First, the current debate in the state's legislature ignores the reality of this new application process - tacking a new requirement specifying English only testing ignores the coming change which requires full documentation and verification of said documents from all residents before a license can be issued. Once these new national IDs are in place, an illegal immigrant simply could not obtain one. So the claim the measure is an aide to immigration reform is just false.
More important is how it can be paid for -- as noted in a Tennessean story Friday, the government has decided to delay the change until 2009 instead of the planned May 2008 timetable. However delays are not the goal of the majority of the states and majority of state and economic leaders nationwide who want the measure repealed.
I've mentioned all the problems with this new ID previously. That report also notes that Senator Alexander voted to install this new ID plan and against providing funding to states to pay for the changes necessary in each state. However, in his comment from the Tennessean story, says:
"Alexander blasted Real ID as 'legislation that would require states to turn more than 190 million driver's licenses into de facto national identification cards'."
Then why did the Senator vote in favor of the ID?
He is right though - as was Congressman Duncan, who originally voted against and not for this national ID.
You won't be able to use a bank, or other services, you can't collect Social Security -- In short, the Real I.D. Act states these identity cards will be required not only if one wants to drive, but also if you wish to visit a federal government building, collect Social Security, access a federal government service, or use the services of a private entity, such as a bank or an airline.
"States will be responsible for verifying these documents. That means that, when it comes to birth certificates and other documents, they probably will have to make numerous, onerous confirming calls to state and municipal officials or companies to verify the documents authenticity. (Paperwork can easily be faked.) In addition, they will have to cross-check Social Security numbers, birthdates, and more against federal databases.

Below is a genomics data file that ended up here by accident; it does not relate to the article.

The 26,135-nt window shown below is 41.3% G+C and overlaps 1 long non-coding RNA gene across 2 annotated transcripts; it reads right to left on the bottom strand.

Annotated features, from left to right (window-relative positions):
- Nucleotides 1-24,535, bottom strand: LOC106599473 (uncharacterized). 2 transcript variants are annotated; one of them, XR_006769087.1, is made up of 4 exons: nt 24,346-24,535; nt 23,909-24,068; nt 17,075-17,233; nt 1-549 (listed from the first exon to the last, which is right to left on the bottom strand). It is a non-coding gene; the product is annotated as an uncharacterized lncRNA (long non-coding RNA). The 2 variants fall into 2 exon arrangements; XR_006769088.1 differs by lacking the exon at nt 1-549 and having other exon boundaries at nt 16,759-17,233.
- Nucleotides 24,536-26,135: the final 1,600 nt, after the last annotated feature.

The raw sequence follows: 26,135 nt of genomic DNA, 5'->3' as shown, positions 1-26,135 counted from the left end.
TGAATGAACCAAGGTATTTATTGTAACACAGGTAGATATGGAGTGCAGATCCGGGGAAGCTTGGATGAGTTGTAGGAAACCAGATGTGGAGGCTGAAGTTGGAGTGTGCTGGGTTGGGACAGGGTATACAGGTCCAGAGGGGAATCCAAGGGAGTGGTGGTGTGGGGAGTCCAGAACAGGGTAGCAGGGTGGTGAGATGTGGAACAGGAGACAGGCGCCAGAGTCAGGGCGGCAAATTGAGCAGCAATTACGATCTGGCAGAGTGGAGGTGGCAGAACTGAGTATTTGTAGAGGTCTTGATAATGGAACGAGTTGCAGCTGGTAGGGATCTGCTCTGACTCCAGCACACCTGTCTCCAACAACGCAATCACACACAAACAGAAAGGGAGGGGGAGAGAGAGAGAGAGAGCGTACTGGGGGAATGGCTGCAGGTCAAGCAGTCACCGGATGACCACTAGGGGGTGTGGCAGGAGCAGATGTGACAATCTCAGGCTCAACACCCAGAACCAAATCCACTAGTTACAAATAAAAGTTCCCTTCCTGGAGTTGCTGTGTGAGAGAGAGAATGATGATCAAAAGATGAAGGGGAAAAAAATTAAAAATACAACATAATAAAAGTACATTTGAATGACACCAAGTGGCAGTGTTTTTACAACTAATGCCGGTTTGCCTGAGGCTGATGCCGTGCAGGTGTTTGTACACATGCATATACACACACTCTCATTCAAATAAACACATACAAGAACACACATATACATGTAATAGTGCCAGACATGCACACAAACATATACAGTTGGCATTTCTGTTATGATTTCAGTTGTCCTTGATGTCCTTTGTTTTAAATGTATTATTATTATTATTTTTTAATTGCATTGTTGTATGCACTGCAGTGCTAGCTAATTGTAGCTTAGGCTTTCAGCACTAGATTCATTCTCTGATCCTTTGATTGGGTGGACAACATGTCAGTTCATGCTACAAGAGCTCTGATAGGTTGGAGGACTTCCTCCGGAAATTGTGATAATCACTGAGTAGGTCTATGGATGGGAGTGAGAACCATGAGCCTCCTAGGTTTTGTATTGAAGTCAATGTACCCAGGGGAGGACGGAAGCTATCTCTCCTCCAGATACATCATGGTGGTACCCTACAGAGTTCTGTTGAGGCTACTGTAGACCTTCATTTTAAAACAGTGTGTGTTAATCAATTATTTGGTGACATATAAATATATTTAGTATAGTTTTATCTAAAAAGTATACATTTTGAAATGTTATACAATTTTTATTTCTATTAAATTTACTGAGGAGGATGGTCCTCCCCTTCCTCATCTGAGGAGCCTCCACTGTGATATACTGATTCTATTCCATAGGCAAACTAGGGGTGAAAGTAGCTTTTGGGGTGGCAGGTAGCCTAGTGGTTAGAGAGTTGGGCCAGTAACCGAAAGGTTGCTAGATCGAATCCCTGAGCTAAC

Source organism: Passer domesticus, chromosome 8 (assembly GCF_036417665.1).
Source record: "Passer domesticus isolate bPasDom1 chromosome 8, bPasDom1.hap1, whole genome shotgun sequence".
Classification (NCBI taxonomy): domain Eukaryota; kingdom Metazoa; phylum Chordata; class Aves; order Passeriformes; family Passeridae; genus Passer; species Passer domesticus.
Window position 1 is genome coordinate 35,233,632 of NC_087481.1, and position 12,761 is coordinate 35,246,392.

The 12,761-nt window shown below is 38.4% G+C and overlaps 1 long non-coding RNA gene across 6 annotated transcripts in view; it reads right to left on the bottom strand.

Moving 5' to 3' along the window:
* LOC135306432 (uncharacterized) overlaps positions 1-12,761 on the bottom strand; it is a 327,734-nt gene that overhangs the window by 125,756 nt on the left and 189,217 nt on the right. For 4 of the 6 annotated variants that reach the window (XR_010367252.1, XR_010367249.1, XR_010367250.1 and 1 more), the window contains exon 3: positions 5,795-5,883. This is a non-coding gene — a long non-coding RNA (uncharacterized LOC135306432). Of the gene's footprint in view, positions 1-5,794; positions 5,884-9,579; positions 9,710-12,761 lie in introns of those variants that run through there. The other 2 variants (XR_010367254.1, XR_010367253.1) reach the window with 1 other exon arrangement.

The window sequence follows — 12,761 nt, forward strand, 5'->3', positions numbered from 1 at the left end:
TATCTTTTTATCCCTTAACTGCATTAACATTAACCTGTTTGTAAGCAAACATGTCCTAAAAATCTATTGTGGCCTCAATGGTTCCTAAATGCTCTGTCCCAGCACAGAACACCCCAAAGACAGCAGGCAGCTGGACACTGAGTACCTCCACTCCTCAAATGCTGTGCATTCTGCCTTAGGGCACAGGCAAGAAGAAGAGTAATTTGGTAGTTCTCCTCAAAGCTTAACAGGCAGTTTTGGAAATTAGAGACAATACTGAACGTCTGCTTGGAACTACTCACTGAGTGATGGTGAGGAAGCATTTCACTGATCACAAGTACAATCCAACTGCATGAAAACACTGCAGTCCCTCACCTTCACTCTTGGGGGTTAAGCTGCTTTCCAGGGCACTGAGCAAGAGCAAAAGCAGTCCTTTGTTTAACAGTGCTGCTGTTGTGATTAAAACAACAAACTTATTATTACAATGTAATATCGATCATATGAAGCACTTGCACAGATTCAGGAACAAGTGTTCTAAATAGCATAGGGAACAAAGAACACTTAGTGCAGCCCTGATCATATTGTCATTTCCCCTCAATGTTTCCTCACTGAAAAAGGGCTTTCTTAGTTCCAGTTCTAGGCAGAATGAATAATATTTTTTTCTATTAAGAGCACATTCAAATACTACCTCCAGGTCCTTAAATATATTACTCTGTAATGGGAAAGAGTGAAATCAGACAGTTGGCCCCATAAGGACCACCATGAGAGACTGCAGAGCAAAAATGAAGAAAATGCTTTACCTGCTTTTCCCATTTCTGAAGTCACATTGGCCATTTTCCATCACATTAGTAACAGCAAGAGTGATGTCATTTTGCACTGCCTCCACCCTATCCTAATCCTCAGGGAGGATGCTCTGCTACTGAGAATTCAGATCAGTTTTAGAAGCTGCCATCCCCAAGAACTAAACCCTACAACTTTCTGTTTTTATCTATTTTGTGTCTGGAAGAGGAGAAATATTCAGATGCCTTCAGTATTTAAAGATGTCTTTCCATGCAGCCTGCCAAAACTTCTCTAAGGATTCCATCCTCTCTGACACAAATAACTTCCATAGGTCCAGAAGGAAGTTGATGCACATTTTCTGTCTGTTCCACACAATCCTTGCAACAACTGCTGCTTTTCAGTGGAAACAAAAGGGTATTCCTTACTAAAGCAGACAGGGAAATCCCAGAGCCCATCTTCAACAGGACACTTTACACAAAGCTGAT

Once created, the IDs must include the information that currently appears on state-issued driver's licenses and non-driver ID cards - name, sex, addresses and driver's license or other ID number, and a photo. (Under the Act, that photo must be digital - for it will be inputted into the multi-state database I will discuss below.) But the IDs must also include additional features that drivers' licenses and non-driver ID cards do not currently incorporate.
For instance, the ID must include features designed to thwart counterfeiting and identity theft. Unfortunately, while including such features may sound appealing, on the whole, these IDs may make our identities less safe.
Once Real ID is in effect, all fifty states' DMVs will share their information in a common database - and may also verify information given to them against various federal databases. In addition, it's very possible that such data will be sold to commercial entities: Some states already allow driver's license data to be sold to third parties.
Even with current, unlinked databases, thieves increasingly have turned their attention to DMVs. Once databases are linked, access to the all-state database may turn out to be a bonanza for identity thieves.
Finally, the IDs must include a "common machine-readable technology" that must meet requirements set out by the Department of Homeland Security. And, somewhat ominously, Homeland Security is permitted to add additional requirements--which could include "biometric identifiers" such as our fingerprints or a retinal scan."
Much more on the topic here.
Instead of attempts to stir up immigration anger, the state needs to be honest and address the coming reality of the nation's first ever mandatory ID.